Further, the definition of “Social Business” was always somewhat nebulous, and the internal culture shift and alignment needed to be successful was an arduous task. Pursuing a primarily technology-driven agenda likely seems more attainable, and “Digital” is an easier sell – both the perceived value and anticipated results.
What is lost in the shift from social to digital is the opportunity to fully realize the business value of connected customer relationships at scale. Realized specifically through strategies based on networks, communities and deep collaboration. Sound nebulous? I’ve shaped and seen first hand the value of social and community in the form of increased direct revenue, increased loyalty, crowd driven products and early market dominance based on building communities in parallel with products. Examples: The quantified value of Dell’s IdeaStorm was in the hundred’s of millions of dollars, Dell’s TechCenter community had billions of dollars in impact on Large Enterprise sales, Autodesk’s support community saves the company millions of dollars a year… I could go on.
2.) Digital / Social Business reframed as Business, Networked
Based on my experience building online communities and collaborative experiences, as well as research I’ve conducted, I’m convinced that a new and comprehensive approach to online communities is the way forward.
An approach where:
- What we thought of as “social” is really the networked marketplace
- Your market is synonymous with your crowd
- Online communities build lasting relationships amongst your customers, prospects, employees and partners and
- Collaboration looks like a true partnership with customers, not an internal social network no one really uses.
In order to begin exploring business opportunities in the networked economy, businesses need to shift their mindset to think about markets as networks. Their total addressable market(s), connected via platforms & social networks.
There are three important contexts to think about in the Network Marketplace:
- Crowd: A group within a Market Network that has:
- A shared interest or goal
- The ability and assets to participate in a shared marketplace, task or activity via common platforms
- Community A connected & hosted group within a Market Network that has:
- 1 or more shared interests or goals, leading to shared identity & purpose
- The ability, motivation and assets to work towards a common purpose over time
- A host with intention to support & manage community over time
- Collaborative Organization Collaboration amongst organizations, partners and customers essentially functioning as one organization:
- Shared IP & Common resources
- Shared vision of activities and outcomes
- Shared risks and equitable outcomes
3.) Radical New Leadership
To truly make progress in the evolving online community strategy we need new leadership, and evolved (not incremental) vision. This requires a shift from quarterly-driven decision making by businesses and a “sell what we have” mentality from our collective social vendors. Specifically:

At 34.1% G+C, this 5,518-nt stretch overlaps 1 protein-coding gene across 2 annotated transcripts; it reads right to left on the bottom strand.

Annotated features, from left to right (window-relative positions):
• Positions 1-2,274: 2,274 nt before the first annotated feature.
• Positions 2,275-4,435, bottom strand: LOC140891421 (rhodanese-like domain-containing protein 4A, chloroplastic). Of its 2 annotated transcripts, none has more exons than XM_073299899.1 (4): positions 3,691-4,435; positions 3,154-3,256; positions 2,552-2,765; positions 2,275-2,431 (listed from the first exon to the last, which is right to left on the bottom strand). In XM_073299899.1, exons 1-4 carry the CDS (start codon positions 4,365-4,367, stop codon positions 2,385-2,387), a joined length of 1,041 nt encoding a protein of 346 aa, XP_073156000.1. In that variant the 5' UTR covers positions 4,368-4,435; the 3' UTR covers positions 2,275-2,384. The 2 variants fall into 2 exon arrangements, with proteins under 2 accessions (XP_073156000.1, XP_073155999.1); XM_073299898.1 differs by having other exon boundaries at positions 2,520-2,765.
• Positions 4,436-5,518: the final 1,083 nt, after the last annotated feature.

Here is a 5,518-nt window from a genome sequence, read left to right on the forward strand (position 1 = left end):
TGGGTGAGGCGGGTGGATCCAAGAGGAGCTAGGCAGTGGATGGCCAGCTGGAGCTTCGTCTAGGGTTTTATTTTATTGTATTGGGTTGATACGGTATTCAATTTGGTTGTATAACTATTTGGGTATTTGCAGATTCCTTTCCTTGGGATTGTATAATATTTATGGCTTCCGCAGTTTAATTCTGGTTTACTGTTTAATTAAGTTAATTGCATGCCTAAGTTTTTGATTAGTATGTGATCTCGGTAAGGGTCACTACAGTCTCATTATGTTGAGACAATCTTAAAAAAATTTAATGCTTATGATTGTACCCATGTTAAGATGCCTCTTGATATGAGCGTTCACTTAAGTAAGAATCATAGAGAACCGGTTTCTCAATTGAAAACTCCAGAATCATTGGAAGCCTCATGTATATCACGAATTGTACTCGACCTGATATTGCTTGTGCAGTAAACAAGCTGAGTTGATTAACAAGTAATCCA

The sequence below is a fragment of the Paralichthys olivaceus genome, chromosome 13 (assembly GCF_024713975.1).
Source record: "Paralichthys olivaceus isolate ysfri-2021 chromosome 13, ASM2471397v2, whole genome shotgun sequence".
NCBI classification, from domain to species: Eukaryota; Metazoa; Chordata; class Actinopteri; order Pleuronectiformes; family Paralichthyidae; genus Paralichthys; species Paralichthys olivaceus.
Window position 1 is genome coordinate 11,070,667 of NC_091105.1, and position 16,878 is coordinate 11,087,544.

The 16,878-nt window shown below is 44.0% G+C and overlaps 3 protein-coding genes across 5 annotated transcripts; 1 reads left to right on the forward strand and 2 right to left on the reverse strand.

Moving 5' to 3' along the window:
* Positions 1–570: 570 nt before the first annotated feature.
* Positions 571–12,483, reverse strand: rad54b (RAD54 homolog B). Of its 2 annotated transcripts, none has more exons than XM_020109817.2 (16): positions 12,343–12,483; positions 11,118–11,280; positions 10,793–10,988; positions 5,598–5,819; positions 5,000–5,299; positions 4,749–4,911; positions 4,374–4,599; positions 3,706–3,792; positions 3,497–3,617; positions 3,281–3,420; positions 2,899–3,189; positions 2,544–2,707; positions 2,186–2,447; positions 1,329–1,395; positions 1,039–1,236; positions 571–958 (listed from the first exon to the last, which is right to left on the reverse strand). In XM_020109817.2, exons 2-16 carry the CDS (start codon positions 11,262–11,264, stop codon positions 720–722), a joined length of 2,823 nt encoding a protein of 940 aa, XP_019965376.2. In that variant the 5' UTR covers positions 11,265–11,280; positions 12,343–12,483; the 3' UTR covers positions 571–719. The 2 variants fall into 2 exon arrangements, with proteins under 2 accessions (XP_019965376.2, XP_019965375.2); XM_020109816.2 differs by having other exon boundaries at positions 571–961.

- A new function that owns customer experience across every touchpoint – and further – owns developing the 1:Many relationships in the market network, not just 1:1
- A new Executive to lead this function
- Integration of platforms, systems and customer data that create internal efficiencies, better customer experiences, and put the customer in control of their experience, relationships and data
- A new point of view on value, and specifically, the value of customer engagement and participation. The days of customers supporting other customers without compensation are coming to an end.
- We need a bolder vision for online community platforms and social media & network tools. Platforms now are: 1) optimized around specific functions, like peer to peer support 2) are incredibly hard to customize and 3) are incredibly hard to integrate. We need better from you.
- Reign in sales-driven organizations that over-promise and under-deliver on community quality and outcomes.
- We need vendors to come together on feature & data standards and interoperability. Just to pick a specific example: The current disconnect between CRM, Marketing Automation and Community Platforms (even from the SAME vendor) is unbelievable. Invest in fixing it.
- You need something new to talk about and sell. I get it. I humbly ask:
- Connect the dots between your concepts, especially when retiring an old concept for a new one.
- Talk to your peers in the industry when selling new ideas so clients aren’t dealing with 10 flavors of the same burning platform concept.
- Show your source data when you have it.
- Attribution is appreciated. Especially for concepts you are essentially recycling.
- Show you really care about the future of the industry by cooperating on standard definitions, benchmarks and training
- Try to coordinate conference data and overarching themes